SELECT * FROM uv_BookReviewRollup WHERE recordnum = 581 The Zenith Angle, by Bruce Sterling Book Review |

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The Zenith Angle, by Bruce Sterling
Genre: Cyberpunk
Publisher: Ballantine
Published: 2005
Review Posted: 5/21/2005
Reviewer Rating:
Reader Rating: Not Rated

The Zenith Angle, by Bruce Sterling

Book Review by Jack Mangan

Have you read this book?

After the smart but weird and postmodern slipstream of Zeitgeist, I'd thought that Bruce Sterling was headed off toward some zany, Vonnegut-like realm of writing. I couldn't have been more wrong. His next fiction follow-up is a novel that's firmly entrenched in present-day politics and cutting-edge high-tech issues. The Zenith Angle is about as mainstream as Bruce Sterling is ever likely to get, which is not very.

Derek "Van" Vandeveer is a computer security expert of godlike ability. Born into a long line of military intelligence and hardware specialists, his family connections are distant, fractured, and strained at best. Full of suppressed rage and disillusionment, he finds solace only in his work, and in his wife Dottie and their infant son. But these worlds are very separate and incompatible; he speaks most often and most easily to Dottie via e-mail. He works for a corrupt Enron-type corporation at first (unaware of their ethical missteps), but decides to answer to a higher calling in the aftermath of the 9/11 attacks and take a job in national computer security. The dot-com bubble is bursting; the world is changing before Van's very eyes, and so is his perspective. We're along for the subconscious ride as he struggles to define his purpose, struggles to cope with the shifting paradigm.

Sterling's short stories and novels are packed with well-rounded, believable characters, but Van is one of his best. I've known lots of real-world Derek Vandeveers. I've been Van at times. Watch with amazement as he acknowledges his inner rage and his "love of war". Look with wonder as he befriends, finds respect for, and ends up working with men only after he's locked horns with them as adversaries (Hickock is such a juicy secondary character). The key word there is "men". His relationships with women are decidedly distant and awkward -- his connection with Dottie being the only exception. Van and the book both transform into something else, things not entirely pretty, in the last pre-epilogue section, when he discovers and acts against the treacherous bad guy's plans. It's a remarkable transformation, which left me slightly uncertain, though not enough for me to stop rooting for him or enjoying the book.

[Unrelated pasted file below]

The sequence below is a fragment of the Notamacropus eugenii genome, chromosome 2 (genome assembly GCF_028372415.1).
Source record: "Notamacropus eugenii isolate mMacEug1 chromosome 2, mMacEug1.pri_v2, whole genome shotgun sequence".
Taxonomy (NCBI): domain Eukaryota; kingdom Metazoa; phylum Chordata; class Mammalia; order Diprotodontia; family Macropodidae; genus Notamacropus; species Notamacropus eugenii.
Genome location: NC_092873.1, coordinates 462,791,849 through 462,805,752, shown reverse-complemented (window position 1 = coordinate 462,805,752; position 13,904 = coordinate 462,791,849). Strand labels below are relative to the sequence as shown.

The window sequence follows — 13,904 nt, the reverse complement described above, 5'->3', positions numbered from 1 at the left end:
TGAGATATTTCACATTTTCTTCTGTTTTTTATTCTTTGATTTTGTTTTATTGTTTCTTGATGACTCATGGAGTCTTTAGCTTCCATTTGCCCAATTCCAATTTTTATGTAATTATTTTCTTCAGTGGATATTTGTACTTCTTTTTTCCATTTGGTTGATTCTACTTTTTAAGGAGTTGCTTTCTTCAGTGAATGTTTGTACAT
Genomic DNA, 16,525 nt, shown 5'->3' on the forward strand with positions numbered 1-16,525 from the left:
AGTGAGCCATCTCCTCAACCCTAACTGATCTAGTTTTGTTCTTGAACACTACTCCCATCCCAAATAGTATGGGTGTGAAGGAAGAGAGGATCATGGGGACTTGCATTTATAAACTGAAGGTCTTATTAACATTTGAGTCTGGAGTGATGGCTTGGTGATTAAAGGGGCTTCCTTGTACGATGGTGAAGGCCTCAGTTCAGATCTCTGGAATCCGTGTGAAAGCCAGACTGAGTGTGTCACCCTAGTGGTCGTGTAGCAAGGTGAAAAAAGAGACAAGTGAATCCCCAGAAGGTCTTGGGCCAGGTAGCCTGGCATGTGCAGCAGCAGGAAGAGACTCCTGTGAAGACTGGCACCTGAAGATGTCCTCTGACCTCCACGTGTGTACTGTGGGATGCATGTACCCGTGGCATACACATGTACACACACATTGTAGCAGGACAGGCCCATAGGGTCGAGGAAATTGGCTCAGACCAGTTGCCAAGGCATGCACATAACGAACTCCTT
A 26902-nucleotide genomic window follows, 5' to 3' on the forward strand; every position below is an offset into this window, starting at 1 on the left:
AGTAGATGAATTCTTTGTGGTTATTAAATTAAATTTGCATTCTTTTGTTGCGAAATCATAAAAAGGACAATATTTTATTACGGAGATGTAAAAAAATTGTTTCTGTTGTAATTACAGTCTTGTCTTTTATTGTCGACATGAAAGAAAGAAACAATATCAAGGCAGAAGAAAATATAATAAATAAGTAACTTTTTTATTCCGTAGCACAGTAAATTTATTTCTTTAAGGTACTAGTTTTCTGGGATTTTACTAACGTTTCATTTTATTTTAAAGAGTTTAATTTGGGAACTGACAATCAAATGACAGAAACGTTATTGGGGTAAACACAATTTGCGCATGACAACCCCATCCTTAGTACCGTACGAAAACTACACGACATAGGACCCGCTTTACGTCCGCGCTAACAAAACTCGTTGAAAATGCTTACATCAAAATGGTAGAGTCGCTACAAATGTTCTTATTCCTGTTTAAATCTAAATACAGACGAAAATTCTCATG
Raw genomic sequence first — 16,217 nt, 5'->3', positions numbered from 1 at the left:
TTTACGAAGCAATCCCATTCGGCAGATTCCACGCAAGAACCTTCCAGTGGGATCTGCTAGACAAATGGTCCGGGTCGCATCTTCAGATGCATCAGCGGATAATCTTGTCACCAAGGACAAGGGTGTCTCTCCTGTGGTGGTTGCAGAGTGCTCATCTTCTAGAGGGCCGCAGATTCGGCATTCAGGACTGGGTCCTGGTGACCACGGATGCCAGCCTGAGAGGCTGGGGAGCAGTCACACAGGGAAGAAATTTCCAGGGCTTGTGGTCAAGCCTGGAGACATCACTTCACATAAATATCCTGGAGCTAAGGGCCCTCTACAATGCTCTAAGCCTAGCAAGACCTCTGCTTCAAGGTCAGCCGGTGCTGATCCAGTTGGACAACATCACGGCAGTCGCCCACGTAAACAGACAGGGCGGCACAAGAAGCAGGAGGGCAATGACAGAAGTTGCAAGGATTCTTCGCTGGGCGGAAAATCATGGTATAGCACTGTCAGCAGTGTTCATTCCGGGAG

How is it possible to write such a brilliant book with so many layers and subtleties, full of truths, wisdom, and observations of great depth, yet make it look so easy? I'm sure Mr. Sterling put a lot of work into The Zenith Angle, but it doesn't show at all in the effortless prose and delivery. He takes us inside, above, underneath, and through concepts and places with omniscient powers of insight and understanding. But even more amazing; how did he manage to fit an effective, powerful, completely sensible scene involving a "ray gun" and a big "death ray" into a semi-mainstream political thriller?

In some ways, The Zenith Angle follows the classic Sterling novel structure, employed effectively in just about everything he's done since 1988's Islands in the Net: take a really interesting central character, throw them into a volatile situation surrounded by fascinating concepts, ideas, and gadgets; create some really interesting secondary characters, stir for awhile, then resolve. It's a highly unorthodox model that few writers possess the skill to deliver properly, yet one at which Sterling never fails. About 150 pages into the book (almost halfway), you realize that no tangible plot has yet been defined; you've just been following Van through his interactions in his new life as a government employee. Yet somehow, you still remained hooked, and readily dismiss the lack of "the Ring must be destroyed"-style plotting for the sheer joy of the ideas from one page to the next. The Zenith Angle shares a lot of the best qualities of Neal Stephenson's brilliant Cryptonomicon.

This is good stuff. Sterling's unique methods and style aren't necessarily for everyone, but The Zenith Angle is for anyone who loves intelligent fiction with depth and strong characters. Fans of Bruce Sterling will probably acknowledge that this is his best since Holy Fire -- maybe even better. Highly recommended.
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